The nurse brought him into my room and placed him in my arms. He still smelt like a baby. I put my hand to his cheek: a loving gesture. It was cold to the touch. He’d been gone almost 24 hours now, his body finally displaying the signs. You couldn’t tell by looking at him though; he looked as if he was in a peaceful sleep. I like to think of him this way.
I told him I loved him, how I wished I could keep him.
I told him how I’ll think of him daily.
I told him he was the sweetest boy I had ever laid my eyes upon.
I told him that I’ll never forget.
The nurse came in again. I knew this was the moment I had to say goodbye and give him back. I handed him to her and instantly felt the hole forming in my heart. I didn’t try and hold it together. I let the tears go and let my body shake uncontrollably.
“It’s okay,” I whispered to myself once I was alone.
I tried to remember that everything happens for a reason. I tried to remember that cliché saying of how it’s better to have loved and lost than to never have loved at all. It just made me angry. The world had shattered me and for that, I thought I would never be whole again.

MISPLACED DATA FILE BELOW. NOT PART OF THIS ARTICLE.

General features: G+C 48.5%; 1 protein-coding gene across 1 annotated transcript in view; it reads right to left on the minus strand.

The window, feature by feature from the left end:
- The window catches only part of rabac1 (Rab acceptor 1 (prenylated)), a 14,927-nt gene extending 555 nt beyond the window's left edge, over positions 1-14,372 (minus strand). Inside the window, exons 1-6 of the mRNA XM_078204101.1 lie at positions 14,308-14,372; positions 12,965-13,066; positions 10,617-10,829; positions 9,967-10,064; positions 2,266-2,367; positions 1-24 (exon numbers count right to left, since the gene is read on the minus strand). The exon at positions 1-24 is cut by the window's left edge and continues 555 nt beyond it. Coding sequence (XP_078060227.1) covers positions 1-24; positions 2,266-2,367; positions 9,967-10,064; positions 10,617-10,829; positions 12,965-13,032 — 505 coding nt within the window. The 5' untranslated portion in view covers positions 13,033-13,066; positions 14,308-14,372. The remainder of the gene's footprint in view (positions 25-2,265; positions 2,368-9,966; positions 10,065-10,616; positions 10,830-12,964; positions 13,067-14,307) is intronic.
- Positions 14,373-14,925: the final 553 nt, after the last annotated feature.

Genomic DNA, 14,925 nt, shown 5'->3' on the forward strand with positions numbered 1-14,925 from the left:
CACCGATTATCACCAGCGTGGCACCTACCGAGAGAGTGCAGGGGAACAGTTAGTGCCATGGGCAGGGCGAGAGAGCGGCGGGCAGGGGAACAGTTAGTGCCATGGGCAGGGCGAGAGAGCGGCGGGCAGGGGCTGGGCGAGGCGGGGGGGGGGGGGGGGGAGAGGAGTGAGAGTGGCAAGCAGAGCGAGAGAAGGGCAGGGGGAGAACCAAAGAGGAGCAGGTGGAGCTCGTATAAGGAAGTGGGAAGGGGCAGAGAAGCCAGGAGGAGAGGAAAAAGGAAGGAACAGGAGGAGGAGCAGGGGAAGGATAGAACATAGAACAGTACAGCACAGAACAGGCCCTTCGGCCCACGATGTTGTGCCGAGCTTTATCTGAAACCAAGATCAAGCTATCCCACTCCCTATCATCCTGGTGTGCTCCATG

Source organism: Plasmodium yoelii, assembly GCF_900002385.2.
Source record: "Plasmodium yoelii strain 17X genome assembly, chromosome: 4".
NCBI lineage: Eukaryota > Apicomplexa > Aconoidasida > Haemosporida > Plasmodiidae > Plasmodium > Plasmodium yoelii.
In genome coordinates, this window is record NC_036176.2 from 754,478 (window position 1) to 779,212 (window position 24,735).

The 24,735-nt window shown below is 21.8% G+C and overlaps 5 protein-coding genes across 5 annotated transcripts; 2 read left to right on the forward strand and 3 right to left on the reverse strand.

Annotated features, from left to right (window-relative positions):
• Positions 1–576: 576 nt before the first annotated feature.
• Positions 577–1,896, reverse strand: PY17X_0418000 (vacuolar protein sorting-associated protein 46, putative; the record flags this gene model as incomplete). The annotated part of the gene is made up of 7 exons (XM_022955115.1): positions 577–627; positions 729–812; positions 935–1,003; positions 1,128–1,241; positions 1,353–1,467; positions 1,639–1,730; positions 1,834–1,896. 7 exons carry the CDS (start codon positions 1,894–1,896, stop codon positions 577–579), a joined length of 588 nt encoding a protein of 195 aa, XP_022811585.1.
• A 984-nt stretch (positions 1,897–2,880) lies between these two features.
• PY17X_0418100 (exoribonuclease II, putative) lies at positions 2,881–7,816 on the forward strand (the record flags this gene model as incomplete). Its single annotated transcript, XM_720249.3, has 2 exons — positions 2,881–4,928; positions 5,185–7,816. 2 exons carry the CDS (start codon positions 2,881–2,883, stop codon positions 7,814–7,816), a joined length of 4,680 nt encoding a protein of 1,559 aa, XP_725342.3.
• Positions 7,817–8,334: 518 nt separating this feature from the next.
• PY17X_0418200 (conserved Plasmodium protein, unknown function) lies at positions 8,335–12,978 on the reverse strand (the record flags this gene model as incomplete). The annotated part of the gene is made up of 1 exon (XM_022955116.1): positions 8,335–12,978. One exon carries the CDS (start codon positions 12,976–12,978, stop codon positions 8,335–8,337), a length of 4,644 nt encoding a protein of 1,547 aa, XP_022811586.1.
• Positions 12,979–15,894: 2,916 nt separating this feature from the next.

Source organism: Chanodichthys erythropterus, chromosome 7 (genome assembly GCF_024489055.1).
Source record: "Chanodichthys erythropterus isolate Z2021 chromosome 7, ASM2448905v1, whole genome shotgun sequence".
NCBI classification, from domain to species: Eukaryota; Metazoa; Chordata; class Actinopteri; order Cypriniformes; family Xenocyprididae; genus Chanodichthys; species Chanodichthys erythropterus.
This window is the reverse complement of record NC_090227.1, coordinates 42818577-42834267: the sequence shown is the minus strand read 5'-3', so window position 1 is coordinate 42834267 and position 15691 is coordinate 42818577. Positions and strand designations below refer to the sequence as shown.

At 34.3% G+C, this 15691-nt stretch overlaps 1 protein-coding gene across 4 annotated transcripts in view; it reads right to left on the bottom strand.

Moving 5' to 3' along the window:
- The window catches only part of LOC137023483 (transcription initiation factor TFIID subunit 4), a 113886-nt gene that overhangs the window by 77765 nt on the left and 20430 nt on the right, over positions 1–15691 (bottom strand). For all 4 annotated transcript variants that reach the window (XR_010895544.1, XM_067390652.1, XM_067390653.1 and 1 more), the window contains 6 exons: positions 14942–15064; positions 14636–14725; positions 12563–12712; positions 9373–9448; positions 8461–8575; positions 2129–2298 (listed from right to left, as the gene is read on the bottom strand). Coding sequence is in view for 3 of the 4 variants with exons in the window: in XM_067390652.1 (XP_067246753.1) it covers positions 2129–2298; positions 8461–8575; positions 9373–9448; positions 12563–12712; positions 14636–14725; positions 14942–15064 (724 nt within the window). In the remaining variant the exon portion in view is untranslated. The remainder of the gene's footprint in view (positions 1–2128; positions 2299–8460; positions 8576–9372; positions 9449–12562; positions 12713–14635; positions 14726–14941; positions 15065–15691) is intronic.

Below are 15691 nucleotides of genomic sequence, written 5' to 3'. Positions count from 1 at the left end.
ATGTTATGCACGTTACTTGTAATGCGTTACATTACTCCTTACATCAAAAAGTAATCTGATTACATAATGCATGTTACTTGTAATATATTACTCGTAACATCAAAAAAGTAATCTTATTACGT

Fast forward 8 years. I’m a mom of the greatest little boy, with a new baby boy on the way. I have a fiancée who is my soulmate in every sense of the word, and we’ve just bought our first family home. I spent the better part of my 20s broken by the loss of my first baby. I never thought that I would experience happiness, love, or motherhood if I’m being perfectly honest.
Miscarriage and stillbirth stories are rarely told.
They are often kept “hush-hush” as they are not “nice” things to discuss. You’re right, they’re not. They’re raw, vulnerable and heartbreaking. They are some of the darkest moments that we live through. With that being said, the most important thing you can do to heal is to talk about it. Talk to your friends, your family. Blog about it. Journal about it. Sit with the emotions and let them wash over you.
There are days that I think about my first baby and I feel at peace. Other days I hear his name and dissolve into tears. That’s okay. One way or another, we find our way out of the darkness and into the light once again.
You might also like: